Second verse, same as the first. Or actually, third verse, more like the second. And it might even be a remake of an even older song but that’s a story for another time.
The nationwide lifeguard shortage that came to national attention when pools reopened in 2021 has continued. Unfortunately, municipal pools and waterparks have been hit the hardest since they can’t afford to pay the wages (and include the benefits) that private facilities offer.
The hard truth: Lifeguarding is not high-paying (it’s also a seasonal job with part-time hours and, in general, no benefits), and in many cases, teens and college students can make more money by taking other jobs. It takes time-intensive training: lifesaving, CPR, first aid and in many states, water chemistry and pool operator training – all of which costs money, even when it is offered in public settings, and all of which expires and has to be re-upped after a certain time.
High school and college students, as a rule, can make better money, with less red tape by taking jobs in retail and restaurants, and those jobs do not require training or recertification.
And adults who are seeking work aren’t jumping into lifeguard chairs — most need year-round income and benefits for their families (something lacking in most lifeguarding jobs.) Municipalities nationwide have tried offering higher wages and signing bonuses to attract lifeguards, but jobs are still going unfilled because of a lack of qualified applicants.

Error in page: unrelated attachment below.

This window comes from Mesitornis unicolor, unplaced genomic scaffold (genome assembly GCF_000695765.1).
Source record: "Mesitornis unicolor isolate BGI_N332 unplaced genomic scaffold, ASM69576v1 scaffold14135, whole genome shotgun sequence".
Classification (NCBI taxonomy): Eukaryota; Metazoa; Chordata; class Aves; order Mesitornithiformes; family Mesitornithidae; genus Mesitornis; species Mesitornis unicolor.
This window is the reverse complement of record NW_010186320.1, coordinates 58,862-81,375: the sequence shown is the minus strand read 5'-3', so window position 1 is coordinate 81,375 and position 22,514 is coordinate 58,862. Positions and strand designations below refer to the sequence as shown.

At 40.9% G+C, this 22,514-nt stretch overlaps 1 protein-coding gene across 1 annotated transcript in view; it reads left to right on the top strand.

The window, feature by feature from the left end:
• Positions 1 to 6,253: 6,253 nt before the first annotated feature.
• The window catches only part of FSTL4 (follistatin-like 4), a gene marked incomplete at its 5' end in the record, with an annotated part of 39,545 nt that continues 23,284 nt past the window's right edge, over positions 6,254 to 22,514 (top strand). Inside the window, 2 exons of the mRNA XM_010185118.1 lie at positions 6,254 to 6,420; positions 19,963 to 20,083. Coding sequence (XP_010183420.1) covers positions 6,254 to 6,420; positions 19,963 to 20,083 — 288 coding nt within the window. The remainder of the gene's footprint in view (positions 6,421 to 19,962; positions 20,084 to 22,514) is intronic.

Across the nation, with pools and water parks shortening their hours and, in many cases, remaining closed for the season, there has been an uptick of pool break-ins with disastrous results. Last summer, a teenager in Connecticut drowned during an after-hours break-in. Around that same time in Baltimore, a teenager nearly drowned after breaking into a local pool (he was rescued by members of the Baltimore City Fire Department.) Unfortunately, that same summer, a second Baltimore teen drowned after breaking into a health club’s pool after hours.
Nationwide, cities have been ramping up their marketing campaigns since (literally) pools closed last fall. Phoenix, Arizona has been putting out the call, noting “The Phoenix Parks and Recreation Department said they’re working hard to try to open each of the city’s 29 pools this summer. Phoenix said it takes about 650 lifeguards to open each of the 29 pools. It’s a goal they fell short of last year, only able to open 14 pools, after hiring between 380 to 400 lifeguards throughout the summer. Now in 2023, there’s a big incentive to attract more lifeguards to city pools. Phoenix is offering a $3,000 incentive on top of lifeguard pay at $15.72 an hour.”